Saturday, September 1, 2018


From the perspective of the Old Testament saints, the coming of the Messiah would end up being a two-part process—first as the Suffering Servant and next as Victorious King.   That could lend credence to the same type of perspective in the eyes of the New Testament saints—first as Deliverer of the church and next as Victorious King.

Although the Greek for the words day and hour allow for more general time references, it would seem that their use as a unit is significant to a specific day and hour which would include the thought of a specific year.  

I think at this point, based on the verses that follow, that Jesus is making reference to the rapture, the catching away of the church before the start of Daniel’s 70th week, since that concept is presented in scripture as something that could happen at any moment with no preceding signs of identification.  This seems out of context with the coming of the kingdom, but is reasonable in light of Old Testament prophecies that referenced a span of time or more than one event, e.g., Isaiah 61 as noted above. 

Isaiah 61:1–3 “The Spirit of the Lord GOD is upon me; because the LORD hath anointed me to preach good tidings unto the meek; he hath sent me to bind up the brokenhearted, to proclaim liberty to the captives, and the opening of the prison to them that are bound; To proclaim the acceptable year of the LORD, and the day of vengeance of our God; to comfort all that mourn; To appoint unto them that mourn in Zion, to give unto them beauty for ashes, the oil of joy for mourning, the garment of praise for the spirit of heaviness; that they might be called trees of righteousness, the planting of the LORD, that he might be glorified.”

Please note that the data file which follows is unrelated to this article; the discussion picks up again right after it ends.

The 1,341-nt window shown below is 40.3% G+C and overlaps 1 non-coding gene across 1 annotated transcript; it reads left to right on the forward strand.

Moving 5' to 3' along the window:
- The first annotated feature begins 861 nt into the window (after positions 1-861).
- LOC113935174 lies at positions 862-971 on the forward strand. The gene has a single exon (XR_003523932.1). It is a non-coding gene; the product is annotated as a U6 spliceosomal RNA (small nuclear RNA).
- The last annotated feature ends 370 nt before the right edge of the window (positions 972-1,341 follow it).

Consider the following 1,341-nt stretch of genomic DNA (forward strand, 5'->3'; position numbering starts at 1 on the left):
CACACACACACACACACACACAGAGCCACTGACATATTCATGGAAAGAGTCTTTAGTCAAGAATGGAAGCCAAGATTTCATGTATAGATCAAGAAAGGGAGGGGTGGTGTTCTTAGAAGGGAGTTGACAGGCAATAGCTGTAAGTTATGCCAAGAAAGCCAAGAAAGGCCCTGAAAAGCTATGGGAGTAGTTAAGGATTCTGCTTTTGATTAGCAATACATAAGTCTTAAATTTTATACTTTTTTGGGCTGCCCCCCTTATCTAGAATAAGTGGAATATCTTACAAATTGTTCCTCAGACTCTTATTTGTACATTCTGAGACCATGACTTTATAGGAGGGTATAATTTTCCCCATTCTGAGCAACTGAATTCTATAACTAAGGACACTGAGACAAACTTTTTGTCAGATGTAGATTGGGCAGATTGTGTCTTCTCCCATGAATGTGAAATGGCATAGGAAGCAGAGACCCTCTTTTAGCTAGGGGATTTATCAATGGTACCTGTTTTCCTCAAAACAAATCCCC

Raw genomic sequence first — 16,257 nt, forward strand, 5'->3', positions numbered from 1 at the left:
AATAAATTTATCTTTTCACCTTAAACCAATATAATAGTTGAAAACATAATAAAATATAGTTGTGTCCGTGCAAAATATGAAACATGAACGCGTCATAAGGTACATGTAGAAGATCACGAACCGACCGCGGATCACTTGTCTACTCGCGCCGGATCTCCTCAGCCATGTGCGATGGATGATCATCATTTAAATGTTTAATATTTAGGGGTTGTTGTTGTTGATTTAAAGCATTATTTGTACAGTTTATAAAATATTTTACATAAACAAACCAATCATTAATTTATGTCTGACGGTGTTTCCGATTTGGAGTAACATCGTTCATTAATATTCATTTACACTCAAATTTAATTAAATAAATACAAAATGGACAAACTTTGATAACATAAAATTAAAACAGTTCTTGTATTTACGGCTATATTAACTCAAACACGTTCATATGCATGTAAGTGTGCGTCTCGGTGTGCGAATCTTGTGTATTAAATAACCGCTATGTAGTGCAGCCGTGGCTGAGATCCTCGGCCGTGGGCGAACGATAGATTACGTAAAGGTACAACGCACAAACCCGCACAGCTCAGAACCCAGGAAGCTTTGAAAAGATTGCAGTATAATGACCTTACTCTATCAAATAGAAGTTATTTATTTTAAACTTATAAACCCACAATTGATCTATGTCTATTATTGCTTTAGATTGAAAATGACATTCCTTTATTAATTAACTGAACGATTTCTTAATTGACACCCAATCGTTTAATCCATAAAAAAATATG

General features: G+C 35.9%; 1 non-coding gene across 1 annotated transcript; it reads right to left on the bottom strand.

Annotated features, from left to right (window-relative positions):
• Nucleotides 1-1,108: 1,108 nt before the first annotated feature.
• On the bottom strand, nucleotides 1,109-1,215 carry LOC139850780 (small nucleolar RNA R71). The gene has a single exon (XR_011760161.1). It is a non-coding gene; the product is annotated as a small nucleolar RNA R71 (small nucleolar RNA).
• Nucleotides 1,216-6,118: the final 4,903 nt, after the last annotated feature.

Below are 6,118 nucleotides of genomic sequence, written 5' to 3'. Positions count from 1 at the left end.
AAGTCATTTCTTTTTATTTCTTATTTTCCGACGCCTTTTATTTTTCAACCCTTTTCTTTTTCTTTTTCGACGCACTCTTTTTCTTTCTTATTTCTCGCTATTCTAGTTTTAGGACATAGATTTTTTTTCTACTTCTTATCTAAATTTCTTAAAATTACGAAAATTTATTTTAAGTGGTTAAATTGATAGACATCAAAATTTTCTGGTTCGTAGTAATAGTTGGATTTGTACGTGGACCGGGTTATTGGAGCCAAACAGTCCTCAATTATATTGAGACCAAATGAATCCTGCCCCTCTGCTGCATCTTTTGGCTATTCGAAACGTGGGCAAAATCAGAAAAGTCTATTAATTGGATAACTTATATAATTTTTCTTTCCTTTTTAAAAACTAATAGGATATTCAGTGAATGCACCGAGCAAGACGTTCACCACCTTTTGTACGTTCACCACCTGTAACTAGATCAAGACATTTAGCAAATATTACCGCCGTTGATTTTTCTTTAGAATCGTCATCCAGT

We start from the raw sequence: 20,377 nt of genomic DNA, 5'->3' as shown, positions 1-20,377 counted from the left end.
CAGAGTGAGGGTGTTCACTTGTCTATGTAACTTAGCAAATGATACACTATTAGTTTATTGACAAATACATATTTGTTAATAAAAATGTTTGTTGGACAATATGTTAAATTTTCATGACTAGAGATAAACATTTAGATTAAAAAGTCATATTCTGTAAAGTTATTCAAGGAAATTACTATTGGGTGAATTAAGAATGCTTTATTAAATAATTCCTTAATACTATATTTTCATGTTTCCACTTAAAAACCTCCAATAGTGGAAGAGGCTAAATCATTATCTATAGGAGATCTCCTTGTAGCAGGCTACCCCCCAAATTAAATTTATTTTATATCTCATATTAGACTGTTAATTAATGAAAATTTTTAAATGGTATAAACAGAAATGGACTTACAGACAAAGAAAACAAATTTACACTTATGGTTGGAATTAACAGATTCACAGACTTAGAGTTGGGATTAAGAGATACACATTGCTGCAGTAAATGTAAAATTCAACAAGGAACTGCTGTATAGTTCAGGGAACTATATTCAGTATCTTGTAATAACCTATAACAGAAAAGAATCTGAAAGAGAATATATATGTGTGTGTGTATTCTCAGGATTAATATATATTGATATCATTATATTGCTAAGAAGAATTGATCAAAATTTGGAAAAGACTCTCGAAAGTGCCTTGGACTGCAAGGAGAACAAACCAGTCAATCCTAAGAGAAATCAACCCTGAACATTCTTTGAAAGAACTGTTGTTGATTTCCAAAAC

When Jesus read from this section in the synagogue in Nazareth, he stopped after “the acceptable year of our LORD” and declared that He was fulfilling the scripture that day.  He did not continue reading because the rest of that prophecy made reference to His second coming as Messiah the King.

Though the disciples would not have understood the distinction between the rapture and the return of Jesus as King Messiah, it in no way changes the truth of each.   The LORD waited to reveal this mystery through the Apostle Paul. 

1 Corinthians 15:51–53 “Behold, I shew you a mystery; We shall not all sleep, but we shall all be changed, In a moment, in the twinkling of an eye, at the last trump: for the trumpet shall sound, and the dead shall be raised incorruptible, and we shall be changed. For this corruptible must put on incorruption, and this mortal must put on immortality.”

1 Thessalonians 4:16–17 “For the Lord himself shall descend from heaven with a shout, with the voice of the archangel, and with the trump of God: and the dead in Christ shall rise first: Then we which are alive and remain shall be caught up together with them in the clouds, to meet the Lord in the air: and so shall we ever be with the Lord.”

Paul is describing a time, a moment, when living believers will be caught up in the air with believers that had already died to be resurrected to incorruptible bodies. It is an event that can happen at any moment.

In light of that truth, the LORD encourages His followers to be aware, watch and pray because they could not know the time of His return.  I believe He is addressing spiritual readiness.  We are to be perceptive of what is happening around us—able to recognize the signs given by the Lord.  We are to be spiritually alert and not affected by the world’s outlook as described by Peter.

2Peter 3:4 “And saying, Where is the promise of his coming? for since the fathers fell asleep, all things continue as they were from the beginning of the creation.”

(to be continued...)

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